Almost all prediction intervals from time series models are too narrow. This is a well-known phenomenon and arises because they do not account for all sources of uncertainty. In my 2002 IJF paper, we measured the size of the problem by computing the actual coverage percentage of the prediction intervals on hold-out samples. We found that for ETS models, nominal 95% intervals may only provide coverage between 71% and 87%. The difference is due to missing sources of uncertainty.
There are at least four sources of uncertainty in forecasting using time series models:
- The random error term;
- The parameter estimates;
- The choice of model for the historical data;
- The continuation of the historical data generating process into the future.
Continue reading →
The hts package for R allows for forecasting hierarchical and grouped time series data. The idea is to generate forecasts for all series at all levels of aggregation without imposing the aggregation constraints, and then to reconcile the forecasts so they satisfy the aggregation constraints. (An introduction to reconciling hierarchical and grouped time series is available in this Foresight paper.)
The base forecasts can be generated using any method, with ETS models and ARIMA models provided as options in the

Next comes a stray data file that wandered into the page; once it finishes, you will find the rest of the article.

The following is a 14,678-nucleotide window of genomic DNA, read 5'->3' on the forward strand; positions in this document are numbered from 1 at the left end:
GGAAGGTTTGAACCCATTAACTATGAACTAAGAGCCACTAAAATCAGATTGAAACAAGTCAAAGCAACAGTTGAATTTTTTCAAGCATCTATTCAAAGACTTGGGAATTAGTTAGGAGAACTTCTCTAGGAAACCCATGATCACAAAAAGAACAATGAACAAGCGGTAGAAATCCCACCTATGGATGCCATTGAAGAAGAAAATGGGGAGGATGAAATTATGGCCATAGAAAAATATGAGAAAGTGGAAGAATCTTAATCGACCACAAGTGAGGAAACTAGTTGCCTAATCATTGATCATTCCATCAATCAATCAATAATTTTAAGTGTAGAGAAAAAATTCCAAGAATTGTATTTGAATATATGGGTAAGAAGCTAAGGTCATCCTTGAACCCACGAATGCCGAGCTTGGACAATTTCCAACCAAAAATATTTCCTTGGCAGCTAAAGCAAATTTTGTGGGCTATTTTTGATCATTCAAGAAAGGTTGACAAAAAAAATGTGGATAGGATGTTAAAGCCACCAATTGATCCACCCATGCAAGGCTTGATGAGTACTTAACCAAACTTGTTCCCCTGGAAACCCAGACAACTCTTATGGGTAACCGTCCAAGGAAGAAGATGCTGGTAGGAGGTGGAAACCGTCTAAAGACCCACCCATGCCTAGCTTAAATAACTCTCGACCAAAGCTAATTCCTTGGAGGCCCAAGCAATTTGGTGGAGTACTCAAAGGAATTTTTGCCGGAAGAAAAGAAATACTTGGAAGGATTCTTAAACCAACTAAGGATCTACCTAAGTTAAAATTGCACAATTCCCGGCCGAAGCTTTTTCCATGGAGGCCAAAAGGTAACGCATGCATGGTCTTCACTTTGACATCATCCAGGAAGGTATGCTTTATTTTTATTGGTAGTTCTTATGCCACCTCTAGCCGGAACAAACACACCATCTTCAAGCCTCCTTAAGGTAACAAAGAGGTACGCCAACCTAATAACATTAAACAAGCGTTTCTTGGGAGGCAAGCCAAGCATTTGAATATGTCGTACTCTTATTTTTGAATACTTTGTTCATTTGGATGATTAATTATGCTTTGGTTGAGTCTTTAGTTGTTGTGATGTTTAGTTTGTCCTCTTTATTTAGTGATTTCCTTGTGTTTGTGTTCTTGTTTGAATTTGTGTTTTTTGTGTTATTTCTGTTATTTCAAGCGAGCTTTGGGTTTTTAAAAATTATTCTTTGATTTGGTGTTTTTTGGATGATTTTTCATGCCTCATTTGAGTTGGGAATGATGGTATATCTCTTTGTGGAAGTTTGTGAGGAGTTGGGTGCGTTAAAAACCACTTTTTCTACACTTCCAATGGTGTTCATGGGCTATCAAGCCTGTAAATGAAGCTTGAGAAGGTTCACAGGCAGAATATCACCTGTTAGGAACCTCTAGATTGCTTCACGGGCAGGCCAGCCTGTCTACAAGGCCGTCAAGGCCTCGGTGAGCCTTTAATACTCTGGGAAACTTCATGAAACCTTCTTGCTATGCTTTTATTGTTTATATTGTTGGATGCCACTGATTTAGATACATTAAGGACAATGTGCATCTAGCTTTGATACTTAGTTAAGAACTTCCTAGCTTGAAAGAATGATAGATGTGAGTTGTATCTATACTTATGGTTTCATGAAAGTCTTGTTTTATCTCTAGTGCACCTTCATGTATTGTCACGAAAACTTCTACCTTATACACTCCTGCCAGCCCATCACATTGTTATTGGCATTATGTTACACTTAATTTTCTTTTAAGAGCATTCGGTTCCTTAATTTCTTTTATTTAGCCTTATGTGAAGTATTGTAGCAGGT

forecast.gts() function. As ETS models do not allow for regressors, you will need to choose ARIMA models if you want to include regressors. Continue reading →
Souhaib Ben Taieb has been awarded his doctorate at the Université libre de Bruxelles and so he is now officially Dr Ben Taieb! Although Souhaib lives in Brussels, and was a student at the Université libre de Bruxelles, I co-supervised his doctorate (along with Professor Gianluca Bontempi). Souhaib is the 19th PhD student of mine to graduate.
His thesis was on “Machine learning strategies for multi-step-ahead time series forecasting” and is now available online. The prior research in this area has largely centred around two strategies (recursive and direct), and which one works better in certain circumstances. Recursive forecasting is the standard approach where a model is designed to predict one step ahead, and is then iterated to obtain multi-step-ahead forecasts. Direct forecasting involves using a separate forecasting model for each forecast horizon. Souhaib took a very different perspective from the prior research and has developed new strategies that are either hybrids of these two strategies, or completely different from either of them. The resulting forecasts are often significantly better than those obtained using the more traditional approaches.